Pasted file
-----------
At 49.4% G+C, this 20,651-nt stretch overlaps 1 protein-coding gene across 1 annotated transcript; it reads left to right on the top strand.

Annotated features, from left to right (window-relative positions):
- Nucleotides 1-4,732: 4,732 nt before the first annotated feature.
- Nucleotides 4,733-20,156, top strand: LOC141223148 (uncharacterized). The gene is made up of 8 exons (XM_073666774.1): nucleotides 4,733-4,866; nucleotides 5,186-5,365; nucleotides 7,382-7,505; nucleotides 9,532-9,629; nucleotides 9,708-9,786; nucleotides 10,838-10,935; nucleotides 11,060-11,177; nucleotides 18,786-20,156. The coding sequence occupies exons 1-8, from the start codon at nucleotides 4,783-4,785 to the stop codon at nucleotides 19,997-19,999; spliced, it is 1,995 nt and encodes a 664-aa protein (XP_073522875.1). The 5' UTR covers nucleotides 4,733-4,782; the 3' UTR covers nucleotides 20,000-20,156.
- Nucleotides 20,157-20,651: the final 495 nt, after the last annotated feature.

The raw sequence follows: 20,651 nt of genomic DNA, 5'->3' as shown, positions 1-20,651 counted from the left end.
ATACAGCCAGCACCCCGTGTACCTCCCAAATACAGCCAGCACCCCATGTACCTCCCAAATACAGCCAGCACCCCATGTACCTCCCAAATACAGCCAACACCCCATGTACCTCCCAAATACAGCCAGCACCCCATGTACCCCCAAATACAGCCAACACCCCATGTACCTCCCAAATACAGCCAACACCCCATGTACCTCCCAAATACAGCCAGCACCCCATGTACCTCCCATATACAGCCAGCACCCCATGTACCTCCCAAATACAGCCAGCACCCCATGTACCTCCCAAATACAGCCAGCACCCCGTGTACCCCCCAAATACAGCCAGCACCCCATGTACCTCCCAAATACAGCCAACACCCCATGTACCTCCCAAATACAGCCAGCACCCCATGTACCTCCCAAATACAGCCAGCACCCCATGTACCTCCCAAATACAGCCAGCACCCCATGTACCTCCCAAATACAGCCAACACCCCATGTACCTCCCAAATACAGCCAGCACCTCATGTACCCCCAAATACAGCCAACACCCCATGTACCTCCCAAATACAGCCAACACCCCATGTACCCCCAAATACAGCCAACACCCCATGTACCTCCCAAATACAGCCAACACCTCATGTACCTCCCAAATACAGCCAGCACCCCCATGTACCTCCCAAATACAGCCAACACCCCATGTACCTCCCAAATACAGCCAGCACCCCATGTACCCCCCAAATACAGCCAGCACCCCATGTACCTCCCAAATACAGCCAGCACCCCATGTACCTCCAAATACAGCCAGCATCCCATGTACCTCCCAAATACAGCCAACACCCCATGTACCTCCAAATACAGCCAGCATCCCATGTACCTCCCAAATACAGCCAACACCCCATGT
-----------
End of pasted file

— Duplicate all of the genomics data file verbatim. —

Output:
At 49.4% G+C, this 20,651-nt stretch overlaps 1 protein-coding gene across 1 annotated transcript; it reads left to right on the top strand.

Annotated features, from left to right (window-relative positions):
- Nucleotides 1-4,732: 4,732 nt before the first annotated feature.
- Nucleotides 4,733-20,156, top strand: LOC141223148 (uncharacterized). The gene is made up of 8 exons (XM_073666774.1): nucleotides 4,733-4,866; nucleotides 5,186-5,365; nucleotides 7,382-7,505; nucleotides 9,532-9,629; nucleotides 9,708-9,786; nucleotides 10,838-10,935; nucleotides 11,060-11,177; nucleotides 18,786-20,156. The coding sequence occupies exons 1-8, from the start codon at nucleotides 4,783-4,785 to the stop codon at nucleotides 19,997-19,999; spliced, it is 1,995 nt and encodes a 664-aa protein (XP_073522875.1). The 5' UTR covers nucleotides 4,733-4,782; the 3' UTR covers nucleotides 20,000-20,156.
- Nucleotides 20,157-20,651: the final 495 nt, after the last annotated feature.

The raw sequence follows: 20,651 nt of genomic DNA, 5'->3' as shown, positions 1-20,651 counted from the left end.
ATACAGCCAGCACCCCGTGTACCTCCCAAATACAGCCAGCACCCCATGTACCTCCCAAATACAGCCAGCACCCCATGTACCTCCCAAATACAGCCAACACCCCATGTACCTCCCAAATACAGCCAGCACCCCATGTACCCCCAAATACAGCCAACACCCCATGTACCTCCCAAATACAGCCAACACCCCATGTACCTCCCAAATACAGCCAGCACCCCATGTACCTCCCATATACAGCCAGCACCCCATGTACCTCCCAAATACAGCCAGCACCCCATGTACCTCCCAAATACAGCCAGCACCCCGTGTACCCCCCAAATACAGCCAGCACCCCATGTACCTCCCAAATACAGCCAACACCCCATGTACCTCCCAAATACAGCCAGCACCCCATGTACCTCCCAAATACAGCCAGCACCCCATGTACCTCCCAAATACAGCCAGCACCCCATGTACCTCCCAAATACAGCCAACACCCCATGTACCTCCCAAATACAGCCAGCACCTCATGTACCCCCAAATACAGCCAACACCCCATGTACCTCCCAAATACAGCCAACACCCCATGTACCCCCAAATACAGCCAACACCCCATGTACCTCCCAAATACAGCCAACACCTCATGTACCTCCCAAATACAGCCAGCACCCCCATGTACCTCCCAAATACAGCCAACACCCCATGTACCTCCCAAATACAGCCAGCACCCCATGTACCCCCCAAATACAGCCAGCACCCCATGTACCTCCCAAATACAGCCAGCACCCCATGTACCTCCAAATACAGCCAGCATCCCATGTACCTCCCAAATACAGCCAACACCCCATGTACCTCCAAATACAGCCAGCATCCCATGTACCTCCCAAATACAGCCAACACCCCATGT